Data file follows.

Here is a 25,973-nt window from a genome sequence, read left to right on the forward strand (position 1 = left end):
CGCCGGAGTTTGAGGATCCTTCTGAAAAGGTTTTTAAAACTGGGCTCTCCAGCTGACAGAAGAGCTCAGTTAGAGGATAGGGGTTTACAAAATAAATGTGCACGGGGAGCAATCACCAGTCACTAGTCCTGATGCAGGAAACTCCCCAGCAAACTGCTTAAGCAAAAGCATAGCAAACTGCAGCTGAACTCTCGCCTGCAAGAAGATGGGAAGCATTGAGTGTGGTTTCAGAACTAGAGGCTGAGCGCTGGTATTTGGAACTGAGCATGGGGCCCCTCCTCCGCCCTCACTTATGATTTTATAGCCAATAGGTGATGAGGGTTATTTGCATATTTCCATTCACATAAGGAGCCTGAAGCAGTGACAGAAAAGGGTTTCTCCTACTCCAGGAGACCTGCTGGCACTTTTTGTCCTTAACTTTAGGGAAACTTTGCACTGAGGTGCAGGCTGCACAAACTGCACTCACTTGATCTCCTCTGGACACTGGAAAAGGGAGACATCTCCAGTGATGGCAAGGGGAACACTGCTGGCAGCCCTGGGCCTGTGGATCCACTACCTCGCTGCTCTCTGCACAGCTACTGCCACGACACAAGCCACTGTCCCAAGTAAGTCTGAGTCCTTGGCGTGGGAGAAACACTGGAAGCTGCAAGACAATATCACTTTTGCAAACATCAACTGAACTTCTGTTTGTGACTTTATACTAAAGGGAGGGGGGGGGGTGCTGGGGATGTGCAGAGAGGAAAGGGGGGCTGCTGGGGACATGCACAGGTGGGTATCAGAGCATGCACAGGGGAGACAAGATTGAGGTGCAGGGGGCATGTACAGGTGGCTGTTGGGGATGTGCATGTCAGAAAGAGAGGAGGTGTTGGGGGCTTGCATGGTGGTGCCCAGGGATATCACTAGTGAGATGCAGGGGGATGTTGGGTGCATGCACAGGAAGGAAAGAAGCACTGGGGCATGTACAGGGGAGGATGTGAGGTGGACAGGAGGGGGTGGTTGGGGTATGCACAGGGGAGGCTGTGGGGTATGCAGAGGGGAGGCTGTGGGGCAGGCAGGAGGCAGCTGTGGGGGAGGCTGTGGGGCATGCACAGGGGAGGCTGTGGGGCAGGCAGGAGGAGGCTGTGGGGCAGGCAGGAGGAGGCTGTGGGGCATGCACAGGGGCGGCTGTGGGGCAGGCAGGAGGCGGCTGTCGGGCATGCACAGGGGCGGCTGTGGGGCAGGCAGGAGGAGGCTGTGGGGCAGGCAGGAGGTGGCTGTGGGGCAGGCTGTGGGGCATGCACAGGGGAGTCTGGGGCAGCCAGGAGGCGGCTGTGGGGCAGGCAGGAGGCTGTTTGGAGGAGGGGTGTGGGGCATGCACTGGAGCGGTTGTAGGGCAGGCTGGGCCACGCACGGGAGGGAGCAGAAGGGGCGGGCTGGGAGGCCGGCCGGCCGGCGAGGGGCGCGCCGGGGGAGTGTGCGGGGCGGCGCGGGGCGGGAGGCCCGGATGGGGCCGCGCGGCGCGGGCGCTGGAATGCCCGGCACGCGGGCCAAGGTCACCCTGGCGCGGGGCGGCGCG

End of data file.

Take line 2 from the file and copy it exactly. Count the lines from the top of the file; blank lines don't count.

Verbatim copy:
CGCCGGAGTTTGAGGATCCTTCTGAAAAGGTTTTTAAAACTGGGCTCTCCAGCTGACAGAAGAGCTCAGTTAGAGGATAGGGGTTTACAAAATAAATGTGCACGGGGAGCAATCACCAGTCACTAGTCCTGATGCAGGAAACTCCCCAGCAAACTGCTTAAGCAAAAGCATAGCAAACTGCAGCTGAACTCTCGCCTGCAAGAAGATGGGAAGCATTGAGTGTGGTTTCAGAACTAGAGGCTGAGCGCTGGTATTTGGAACTGAGCATGGGGCCCCTCCTCCGCCCTCACTTATGATTTTATAGCCAATAGGTGATGAGGGTTATTTGCATATTTCCATTCACATAAGGAGCCTGAAGCAGTGACAGAAAAGGGTTTCTCCTACTCCAGGAGACCTGCTGGCACTTTTTGTCCTTAACTTTAGGGAAACTTTGCACTGAGGTGCAGGCTGCACAAACTGCACTCACTTGATCTCCTCTGGACACTGGAAAAGGGAGACATCTCCAGTGATGGCAAGGGGAACACTGCTGGCAGCCCTGGGCCTGTGGATCCACTACCTCGCTGCTCTCTGCACAGCTACTGCCACGACACAAGCCACTGTCCCAAGTAAGTCTGAGTCCTTGGCGTGGGAGAAACACTGGAAGCTGCAAGACAATATCACTTTTGCAAACATCAACTGAACTTCTGTTTGTGACTTTATACTAAAGGGAGGGGGGGGGGTGCTGGGGATGTGCAGAGAGGAAAGGGGGGCTGCTGGGGACATGCACAGGTGGGTATCAGAGCATGCACAGGGGAGACAAGATTGAGGTGCAGGGGGCATGTACAGGTGGCTGTTGGGGATGTGCATGTCAGAAAGAGAGGAGGTGTTGGGGGCTTGCATGGTGGTGCCCAGGGATATCACTAGTGAGATGCAGGGGGATGTTGGGTGCATGCACAGGAAGGAAAGAAGCACTGGGGCATGTACAGGGGAGGATGTGAGGTGGACAGGAGGGGGTGGTTGGGGTATGCACAGGGGAGGCTGTGGGGTATGCAGAGGGGAGGCTGTGGGGCAGGCAGGAGGCAGCTGTGGGGGAGGCTGTGGGGCATGCACAGGGGAGGCTGTGGGGCAGGCAGGAGGAGGCTGTGGGGCAGGCAGGAGGAGGCTGTGGGGCATGCACAGGGGCGGCTGTGGGGCAGGCAGGAGGCGGCTGTCGGGCATGCACAGGGGCGGCTGTGGGGCAGGCAGGAGGAGGCTGTGGGGCAGGCAGGAGGTGGCTGTGGGGCAGGCTGTGGGGCATGCACAGGGGAGTCTGGGGCAGCCAGGAGGCGGCTGTGGGGCAGGCAGGAGGCTGTTTGGAGGAGGGGTGTGGGGCATGCACTGGAGCGGTTGTAGGGCAGGCTGGGCCACGCACGGGAGGGAGCAGAAGGGGCGGGCTGGGAGGCCGGCCGGCCGGCGAGGGGCGCGCCGGGGGAGTGTGCGGGGCGGCGCGGGGCGGGAGGCCCGGATGGGGCCGCGCGGCGCGGGCGCTGGAATGCCCGGCACGCGGGCCAAGGTCACCCTGGCGCGGGGCGGCGCG